The HDC Undergraduate Final Year Bursary Scheme, launched in 2012, is open to students on courses that include a year in industry and offers up to 10 students £4,500 towards their final year work placement, which must have a strong horticultural focus.
The aim is to encourage astute individuals from a range of disciplines to engage with and apply their studies to a plethora of technical horticultural jobs in a bid to move high-calibre candidates into horticultural careers.
Jon Knight, Head of Research and Knowledge Transfer at HDC said, “Building capacity for a highly skilled horticultural workforce is a key part of the HDC’s research strategy. We have made a point of broadening the eligibility criteria of our student bursaries so that we are able to expose more of the best undergraduates to the wealth of opportunities within horticulture and get them to see the industry for the viable and exciting career destination that it is.”
In 2014 five students from Harper Adams University and one from University of Sheffield took placements at businesses including, C N Seeds, E C Drummond (Agriculture), Specialist Spreading Services, Really Welsh Trading Company and Emmett UK Ltd.
Harper Adams University Agriculture student Tom Carey, who has started his placement year with Herefordshire-based EC Drummond, said: “This opportunity from HDC will help me to build contacts in the industry, while reducing any financial pressure during my final year of study. The placement is going well – I starting working with crops and potatoes but after expressing an interest in the fruit side of the business, I have been much more focused on fruit, working with raspberries, strawberries and orchards.”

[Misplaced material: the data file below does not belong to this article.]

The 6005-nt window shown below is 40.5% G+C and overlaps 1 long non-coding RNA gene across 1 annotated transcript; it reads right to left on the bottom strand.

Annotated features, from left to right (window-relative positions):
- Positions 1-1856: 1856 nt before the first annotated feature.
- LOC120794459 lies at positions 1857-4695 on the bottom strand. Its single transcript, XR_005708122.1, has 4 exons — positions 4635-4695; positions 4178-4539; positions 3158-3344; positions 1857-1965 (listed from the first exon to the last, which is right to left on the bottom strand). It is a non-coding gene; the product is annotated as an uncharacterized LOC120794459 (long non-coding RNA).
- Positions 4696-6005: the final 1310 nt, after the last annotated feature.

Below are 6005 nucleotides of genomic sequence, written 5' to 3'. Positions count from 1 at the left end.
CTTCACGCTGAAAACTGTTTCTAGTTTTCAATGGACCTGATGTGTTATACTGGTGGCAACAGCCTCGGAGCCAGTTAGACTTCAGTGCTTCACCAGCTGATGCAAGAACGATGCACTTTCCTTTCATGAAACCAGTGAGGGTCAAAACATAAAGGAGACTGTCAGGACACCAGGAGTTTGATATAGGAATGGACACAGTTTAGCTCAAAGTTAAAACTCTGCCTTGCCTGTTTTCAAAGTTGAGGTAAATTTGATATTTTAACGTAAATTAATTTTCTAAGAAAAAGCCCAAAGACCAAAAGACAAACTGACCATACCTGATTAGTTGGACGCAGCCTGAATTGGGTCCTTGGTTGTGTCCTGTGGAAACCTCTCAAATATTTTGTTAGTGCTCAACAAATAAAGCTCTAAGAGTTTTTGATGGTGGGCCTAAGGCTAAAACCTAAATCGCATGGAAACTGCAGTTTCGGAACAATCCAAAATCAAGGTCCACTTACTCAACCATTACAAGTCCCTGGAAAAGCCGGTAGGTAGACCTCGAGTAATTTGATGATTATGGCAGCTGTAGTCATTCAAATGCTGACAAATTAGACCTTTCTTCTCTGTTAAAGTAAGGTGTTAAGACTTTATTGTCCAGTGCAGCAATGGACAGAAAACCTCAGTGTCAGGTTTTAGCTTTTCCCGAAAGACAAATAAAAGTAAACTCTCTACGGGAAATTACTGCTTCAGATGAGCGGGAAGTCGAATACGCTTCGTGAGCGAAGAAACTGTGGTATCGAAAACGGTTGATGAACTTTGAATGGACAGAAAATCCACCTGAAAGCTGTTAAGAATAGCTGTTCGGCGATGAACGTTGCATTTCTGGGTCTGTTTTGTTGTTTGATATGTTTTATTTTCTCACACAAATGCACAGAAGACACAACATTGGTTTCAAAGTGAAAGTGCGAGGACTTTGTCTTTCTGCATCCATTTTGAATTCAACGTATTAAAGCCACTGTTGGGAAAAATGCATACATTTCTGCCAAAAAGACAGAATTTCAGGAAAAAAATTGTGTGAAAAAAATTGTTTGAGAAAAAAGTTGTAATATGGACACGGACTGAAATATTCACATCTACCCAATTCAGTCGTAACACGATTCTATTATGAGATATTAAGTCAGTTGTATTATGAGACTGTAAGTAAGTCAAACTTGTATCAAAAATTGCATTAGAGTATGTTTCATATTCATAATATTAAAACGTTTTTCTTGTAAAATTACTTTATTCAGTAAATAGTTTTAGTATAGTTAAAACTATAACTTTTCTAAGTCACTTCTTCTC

Fellow agriculture student James Ashworth, was awarded one of the first HDC bursaries in 2013, when he began a placement with Riviera Produce. James, who will soon return to Harper Adams University to complete his final year of study, said: “The financial support from HDC has been very valuable, taking the pressure off my final year. At Riviera produce I experienced a lot of different tasks. For the first 3 months I was involved in the planting team, which enabled me to learn my way around the county because the business is spread over a 25 mile radius.”
“I then moved onto the harvesting side of the business, working as an assistant harvest manager. This role included quality-checking produce that was being harvested as well as planning the following day’s harvesting when orders came in.
“Next I moved into the pack house and office around Christmas, to help with organisation and lorry planning. I also spent time in QC roles as well as completing time in the intake section. Finally, in the early spring, I moved back out to the farm side of the business where I was involved in hands-on planting of produce as well as day-to-day running of planting gangs as well as light cultivation work.
“Working in all of sections of the business enabled me to see all aspects of vegetable production and the cycle from start to finish.”
The HDC will award up to 10 bursaries. Applications are open from Wednesday 8 October 2014 until 31 March 2015. Any undergraduate can apply as long as their course incorporates an industry placement year and the placement taken up is at a horticultural business, horticultural research establishment or horticultural advisory company.